The US State Department reported in 2005 that foreign celebrity and sports publications were available for sale but no newspapers, and that there were no bookstores or newsstands. Foreign correspondents have been denied visas or expelled without official explanation.

Propaganda broadcasting is common. State-run 'Radio Malabo' broadcasts songs warning citizens that they will be crushed if they speak against the regime. During parliamentary elections in 2004, state media called opposition activists "enemies" of the state. State radio has described President Obiang as "the country's God" who has all power over men and things.

In Colonel Muammar Ghaddafi's Libya, a slow opening up towards the West has not influenced oppressive media politics. Libya's media are the most tightly controlled in the Arab world. The government owns and controls all print and broadcast media, an anachronism even by regional standards. The media dutifully reflect state policies and do not allow news or views critical of Mr Ghaddafi or the government.

Satellite television and the Internet are available to Libyans, but the government blocks undesirable political Web sites. The Internet is one of the few avenues for independent writers and journalists, but the risks are exceedingly high. Dayf al-Ghazal al-Shuhaibi, who wrote for London-based opposition Web sites, was found shot in the head in Benghazi last year. No one has been charged with the murder, which has sent an unmistakable message to would-be critics.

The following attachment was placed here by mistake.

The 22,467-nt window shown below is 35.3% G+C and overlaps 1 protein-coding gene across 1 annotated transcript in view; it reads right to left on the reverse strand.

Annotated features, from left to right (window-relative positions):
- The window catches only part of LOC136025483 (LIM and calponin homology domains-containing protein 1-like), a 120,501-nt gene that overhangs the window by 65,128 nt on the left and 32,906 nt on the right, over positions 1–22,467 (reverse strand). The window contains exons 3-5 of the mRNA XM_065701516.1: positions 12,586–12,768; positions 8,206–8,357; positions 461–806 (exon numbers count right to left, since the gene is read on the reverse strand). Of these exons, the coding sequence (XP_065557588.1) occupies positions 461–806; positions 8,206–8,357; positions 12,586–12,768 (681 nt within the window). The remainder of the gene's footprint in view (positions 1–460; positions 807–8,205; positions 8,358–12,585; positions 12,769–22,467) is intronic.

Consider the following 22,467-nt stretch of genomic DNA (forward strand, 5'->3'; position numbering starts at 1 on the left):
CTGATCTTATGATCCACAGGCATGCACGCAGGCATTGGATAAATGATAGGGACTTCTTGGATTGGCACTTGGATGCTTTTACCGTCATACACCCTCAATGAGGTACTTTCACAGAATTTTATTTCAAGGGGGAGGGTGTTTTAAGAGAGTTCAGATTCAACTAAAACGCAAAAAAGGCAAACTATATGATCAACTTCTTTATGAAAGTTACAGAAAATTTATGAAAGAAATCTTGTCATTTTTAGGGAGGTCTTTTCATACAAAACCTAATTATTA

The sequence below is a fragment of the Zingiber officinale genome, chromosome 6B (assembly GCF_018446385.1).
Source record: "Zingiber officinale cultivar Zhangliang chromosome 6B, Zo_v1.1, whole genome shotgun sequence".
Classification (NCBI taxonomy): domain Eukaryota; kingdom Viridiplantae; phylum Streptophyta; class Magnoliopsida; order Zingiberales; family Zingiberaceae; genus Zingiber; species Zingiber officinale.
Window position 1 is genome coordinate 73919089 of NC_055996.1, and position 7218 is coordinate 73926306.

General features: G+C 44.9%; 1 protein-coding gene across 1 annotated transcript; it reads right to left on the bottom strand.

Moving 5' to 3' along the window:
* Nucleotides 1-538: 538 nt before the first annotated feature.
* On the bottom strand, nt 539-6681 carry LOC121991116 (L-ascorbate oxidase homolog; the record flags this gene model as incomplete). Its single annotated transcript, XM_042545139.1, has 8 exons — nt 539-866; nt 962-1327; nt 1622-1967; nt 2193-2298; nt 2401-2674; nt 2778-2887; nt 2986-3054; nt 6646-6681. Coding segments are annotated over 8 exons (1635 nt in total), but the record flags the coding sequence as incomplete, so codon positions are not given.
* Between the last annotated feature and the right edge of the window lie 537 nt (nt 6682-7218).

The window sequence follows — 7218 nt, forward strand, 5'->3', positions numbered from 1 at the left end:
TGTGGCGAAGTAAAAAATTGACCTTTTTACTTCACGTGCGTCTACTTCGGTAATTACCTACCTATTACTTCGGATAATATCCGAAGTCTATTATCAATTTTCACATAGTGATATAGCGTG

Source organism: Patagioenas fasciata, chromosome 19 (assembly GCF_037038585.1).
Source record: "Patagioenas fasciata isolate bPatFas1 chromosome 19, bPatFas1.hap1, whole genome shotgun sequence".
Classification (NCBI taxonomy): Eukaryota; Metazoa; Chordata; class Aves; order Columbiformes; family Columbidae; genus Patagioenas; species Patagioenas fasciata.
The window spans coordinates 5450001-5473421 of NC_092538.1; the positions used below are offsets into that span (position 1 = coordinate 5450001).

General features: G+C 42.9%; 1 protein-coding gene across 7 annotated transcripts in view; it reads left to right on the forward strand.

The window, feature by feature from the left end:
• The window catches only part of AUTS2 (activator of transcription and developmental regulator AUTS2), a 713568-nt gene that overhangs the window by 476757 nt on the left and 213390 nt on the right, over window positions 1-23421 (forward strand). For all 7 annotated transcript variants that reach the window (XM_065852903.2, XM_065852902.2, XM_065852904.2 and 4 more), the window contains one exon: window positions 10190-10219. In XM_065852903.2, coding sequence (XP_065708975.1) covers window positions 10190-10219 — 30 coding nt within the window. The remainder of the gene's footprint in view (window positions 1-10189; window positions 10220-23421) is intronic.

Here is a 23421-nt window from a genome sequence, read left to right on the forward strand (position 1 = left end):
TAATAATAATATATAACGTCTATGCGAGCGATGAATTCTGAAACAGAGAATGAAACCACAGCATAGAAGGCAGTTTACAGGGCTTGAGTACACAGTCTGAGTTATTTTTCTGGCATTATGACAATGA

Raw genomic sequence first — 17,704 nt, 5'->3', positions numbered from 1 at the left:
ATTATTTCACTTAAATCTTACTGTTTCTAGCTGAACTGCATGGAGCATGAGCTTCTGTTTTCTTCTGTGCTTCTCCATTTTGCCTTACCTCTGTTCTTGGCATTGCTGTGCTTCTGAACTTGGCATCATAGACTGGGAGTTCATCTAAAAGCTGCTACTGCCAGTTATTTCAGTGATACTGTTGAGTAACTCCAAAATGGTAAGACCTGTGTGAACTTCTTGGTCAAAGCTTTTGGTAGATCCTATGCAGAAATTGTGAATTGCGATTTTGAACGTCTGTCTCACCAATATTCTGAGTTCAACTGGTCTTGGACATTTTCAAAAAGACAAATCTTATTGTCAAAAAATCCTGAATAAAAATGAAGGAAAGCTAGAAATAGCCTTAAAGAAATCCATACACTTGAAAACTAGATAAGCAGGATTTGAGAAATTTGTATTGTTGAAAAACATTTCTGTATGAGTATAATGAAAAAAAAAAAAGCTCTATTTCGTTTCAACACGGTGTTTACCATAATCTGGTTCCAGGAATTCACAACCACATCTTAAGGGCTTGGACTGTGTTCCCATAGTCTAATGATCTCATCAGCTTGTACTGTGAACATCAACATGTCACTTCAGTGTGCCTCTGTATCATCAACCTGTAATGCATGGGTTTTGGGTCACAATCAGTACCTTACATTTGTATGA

The Libyan leader has made it clear he will not tolerate a free press. In 1977, Mr Ghaddafi laid out his ideas for Libya's cultural revolution in The Green Book. On the press he wrote, "The press is a means of expression for society: it is not a means of expression for private individuals or corporate bodies. Therefore, logically and democratically, it should not belong to either one of them."

In Eritrea, President Isaias Afewerki during the last five years slowly has grabbed all powers without ever holding an election. Eritrea is by now the only country in sub-Saharan Africa without a single private media outlet. More than four years after a vicious crackdown shuttered a fledgling independent press, the government's repressive policies have left the Horn of Africa nation largely hidden from international scrutiny and with almost no local access to independent information.

Only a privileged few Eritreans have access to the Internet. The handful of foreign correspondents in the capital, Asmara, are subject to intensive monitoring by authorities.

Eritrea is also Africa's largest prison for journalists - at least 15 journalists have been jailed or otherwise deprived of their liberty. Most are held incommunicado in secret detention centres without charges. When CPJ sought information about the imprisoned journalists in late 2005, Information Minister Ali Abdou told 'Agence France-Presse', "It is up to us what, why, when, and where we do things."